Jayni Chase Headshot

Chip Comins: What is your climate passion?

Jayni Chase: It’s incredibly disturbing to me that humans are disrupting pretty much every single living system on the planet. Years ago, after I’d answered several questions from a group of teens, one of them asked how I could stay optimistic and keep on going. I answered that instead of getting sad, I get mad. Being mad is activating. Being sad can lead to hopelessness. I’m not hopeless. I’m very hopeful. As much as it’s awful to learn about all the greedy and selfish decisions that some people make, I know there are many more people who have good intentions.

CC: How are you leading/advocating solutions to climate change?

JC: Through education. In our K-12 schools. That’s been my focus for over twenty-six years. I believe that it’s vital for children and teens to be educated, to be given information to help them understand the impacts humans are having on our water, soil, and air. Without information, there can be no real understanding of the ramifications of our choices.

CC: How do you see imbalances in climate reflected in other realms of society, such as gender, governance, and race?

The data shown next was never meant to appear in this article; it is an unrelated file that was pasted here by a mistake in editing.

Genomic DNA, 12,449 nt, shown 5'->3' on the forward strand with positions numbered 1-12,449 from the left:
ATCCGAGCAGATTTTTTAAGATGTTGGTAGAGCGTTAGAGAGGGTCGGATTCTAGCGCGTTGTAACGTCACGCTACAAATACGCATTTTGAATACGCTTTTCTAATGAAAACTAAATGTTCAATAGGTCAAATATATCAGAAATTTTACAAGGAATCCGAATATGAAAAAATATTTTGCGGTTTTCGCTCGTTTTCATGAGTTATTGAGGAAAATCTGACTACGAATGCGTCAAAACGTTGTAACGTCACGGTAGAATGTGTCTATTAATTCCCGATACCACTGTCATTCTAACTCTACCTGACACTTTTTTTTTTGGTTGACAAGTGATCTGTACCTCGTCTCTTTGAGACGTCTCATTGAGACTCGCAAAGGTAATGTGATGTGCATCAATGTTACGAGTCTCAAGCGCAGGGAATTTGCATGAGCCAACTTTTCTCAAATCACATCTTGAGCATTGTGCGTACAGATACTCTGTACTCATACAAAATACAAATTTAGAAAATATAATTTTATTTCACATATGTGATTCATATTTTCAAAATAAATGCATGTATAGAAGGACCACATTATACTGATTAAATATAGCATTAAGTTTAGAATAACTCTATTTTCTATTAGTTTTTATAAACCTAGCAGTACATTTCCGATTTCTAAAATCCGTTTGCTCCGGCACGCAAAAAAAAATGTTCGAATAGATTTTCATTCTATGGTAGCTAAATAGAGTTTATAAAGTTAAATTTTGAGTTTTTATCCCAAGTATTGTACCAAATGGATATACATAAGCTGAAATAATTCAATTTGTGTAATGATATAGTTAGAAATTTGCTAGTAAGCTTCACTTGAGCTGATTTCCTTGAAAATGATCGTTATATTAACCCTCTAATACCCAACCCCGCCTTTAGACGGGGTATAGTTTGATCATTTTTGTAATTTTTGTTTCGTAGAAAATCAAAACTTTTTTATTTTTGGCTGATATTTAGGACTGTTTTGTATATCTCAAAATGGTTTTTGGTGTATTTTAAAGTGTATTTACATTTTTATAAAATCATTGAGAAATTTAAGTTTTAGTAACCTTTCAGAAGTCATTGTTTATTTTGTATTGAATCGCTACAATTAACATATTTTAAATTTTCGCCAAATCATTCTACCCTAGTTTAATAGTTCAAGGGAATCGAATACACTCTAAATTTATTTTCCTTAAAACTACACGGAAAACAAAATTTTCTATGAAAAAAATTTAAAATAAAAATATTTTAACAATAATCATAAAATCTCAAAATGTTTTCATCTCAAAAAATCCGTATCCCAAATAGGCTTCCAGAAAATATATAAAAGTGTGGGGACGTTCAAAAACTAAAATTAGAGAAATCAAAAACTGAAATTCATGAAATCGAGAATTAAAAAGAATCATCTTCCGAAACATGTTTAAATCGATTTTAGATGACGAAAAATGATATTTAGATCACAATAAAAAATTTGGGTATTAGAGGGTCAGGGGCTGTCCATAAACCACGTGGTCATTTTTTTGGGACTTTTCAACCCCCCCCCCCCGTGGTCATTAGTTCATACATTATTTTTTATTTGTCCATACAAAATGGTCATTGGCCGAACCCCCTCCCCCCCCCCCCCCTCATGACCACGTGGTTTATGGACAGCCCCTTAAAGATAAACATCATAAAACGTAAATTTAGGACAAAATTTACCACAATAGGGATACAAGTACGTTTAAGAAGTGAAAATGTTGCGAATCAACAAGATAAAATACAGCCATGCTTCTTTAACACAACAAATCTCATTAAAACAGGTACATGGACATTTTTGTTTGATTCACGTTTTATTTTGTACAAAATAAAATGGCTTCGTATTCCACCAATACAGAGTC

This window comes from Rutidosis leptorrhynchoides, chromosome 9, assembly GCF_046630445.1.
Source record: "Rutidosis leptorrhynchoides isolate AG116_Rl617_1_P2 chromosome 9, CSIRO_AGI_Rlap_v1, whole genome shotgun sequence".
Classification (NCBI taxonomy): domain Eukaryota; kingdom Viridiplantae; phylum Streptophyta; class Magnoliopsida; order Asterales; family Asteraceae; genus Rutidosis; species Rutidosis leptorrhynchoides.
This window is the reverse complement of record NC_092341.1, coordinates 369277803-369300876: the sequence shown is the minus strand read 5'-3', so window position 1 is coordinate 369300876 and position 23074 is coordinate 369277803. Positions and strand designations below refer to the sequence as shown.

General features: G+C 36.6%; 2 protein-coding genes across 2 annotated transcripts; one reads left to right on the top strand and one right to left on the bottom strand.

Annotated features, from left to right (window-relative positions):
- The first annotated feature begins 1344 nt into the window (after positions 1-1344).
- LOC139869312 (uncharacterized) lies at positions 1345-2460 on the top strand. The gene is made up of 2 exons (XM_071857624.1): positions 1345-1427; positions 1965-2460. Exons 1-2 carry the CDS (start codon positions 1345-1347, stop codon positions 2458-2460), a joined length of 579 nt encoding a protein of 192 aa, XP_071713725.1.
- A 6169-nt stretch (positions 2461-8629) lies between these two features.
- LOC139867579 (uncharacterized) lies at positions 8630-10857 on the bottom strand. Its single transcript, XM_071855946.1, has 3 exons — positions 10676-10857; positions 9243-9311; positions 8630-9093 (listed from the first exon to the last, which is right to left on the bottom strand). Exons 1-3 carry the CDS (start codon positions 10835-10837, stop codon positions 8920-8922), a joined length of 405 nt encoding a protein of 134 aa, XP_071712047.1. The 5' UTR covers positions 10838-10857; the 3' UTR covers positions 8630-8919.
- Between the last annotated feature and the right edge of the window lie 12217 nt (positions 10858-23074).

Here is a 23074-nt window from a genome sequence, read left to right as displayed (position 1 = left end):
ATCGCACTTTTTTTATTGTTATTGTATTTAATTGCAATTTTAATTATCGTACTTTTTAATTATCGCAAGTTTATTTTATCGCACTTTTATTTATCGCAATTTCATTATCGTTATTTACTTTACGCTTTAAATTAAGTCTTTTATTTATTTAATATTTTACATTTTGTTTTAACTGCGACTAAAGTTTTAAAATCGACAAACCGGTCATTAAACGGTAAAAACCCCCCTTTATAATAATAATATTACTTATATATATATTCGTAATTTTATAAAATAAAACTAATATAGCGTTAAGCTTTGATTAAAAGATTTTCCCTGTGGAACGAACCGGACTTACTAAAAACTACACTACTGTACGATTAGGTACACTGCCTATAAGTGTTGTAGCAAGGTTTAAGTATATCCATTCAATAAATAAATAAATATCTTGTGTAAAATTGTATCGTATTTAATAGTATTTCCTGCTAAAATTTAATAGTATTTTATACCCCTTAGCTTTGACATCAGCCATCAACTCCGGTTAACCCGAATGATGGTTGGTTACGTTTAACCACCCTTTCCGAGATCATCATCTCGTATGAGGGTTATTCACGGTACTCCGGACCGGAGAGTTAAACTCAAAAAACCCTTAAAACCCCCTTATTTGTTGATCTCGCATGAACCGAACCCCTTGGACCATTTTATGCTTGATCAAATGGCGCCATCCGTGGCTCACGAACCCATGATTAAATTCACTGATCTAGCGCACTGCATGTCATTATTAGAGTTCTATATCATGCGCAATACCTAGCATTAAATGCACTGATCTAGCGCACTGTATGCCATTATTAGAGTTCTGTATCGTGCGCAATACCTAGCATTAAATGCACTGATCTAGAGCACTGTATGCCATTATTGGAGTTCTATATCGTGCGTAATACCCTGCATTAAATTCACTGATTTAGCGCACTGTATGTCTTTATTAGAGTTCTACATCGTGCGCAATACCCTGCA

JC: The imbalances in the climate have been brought on by the incessant push for more and more immediate wealth. We have spent the better part of the last fifty years being inundated by advertising, being told that we will be happier if we get more stuff. But that’s been backfiring recently. The PBS documentary Happy unveils the truth: money and stuff aren’t what makes us happy. It’s strong connections within families and friends, communities of people that truly care about one another. Education, the free flow of information, is key for our personal and societal growth. It all comes back to education.

CC: What simple action can people take locally and globally to be effective on climate solution?

JC: Taking one step at a time so it’s not overwhelming is vital. There’s a long list of places to begin: energy use, transportation options, food choices, water use, purchasing choices, participating in elections, volunteering for nonprofits . . . and within each of these categories, each of us can learn to live a more conscious life.

CC: How can we grow the economy and improve the environment by addressing the climate crisis as we enter the “Great Transition”?

JC: We need to invest in clean energy technologies. We need to rush them to market while rebuilding our energy networks intelligently. And it’s imperative that we push toward a cultural shift away from energy waste to respectful conservation with fierce commitment that will carry us to the other side.

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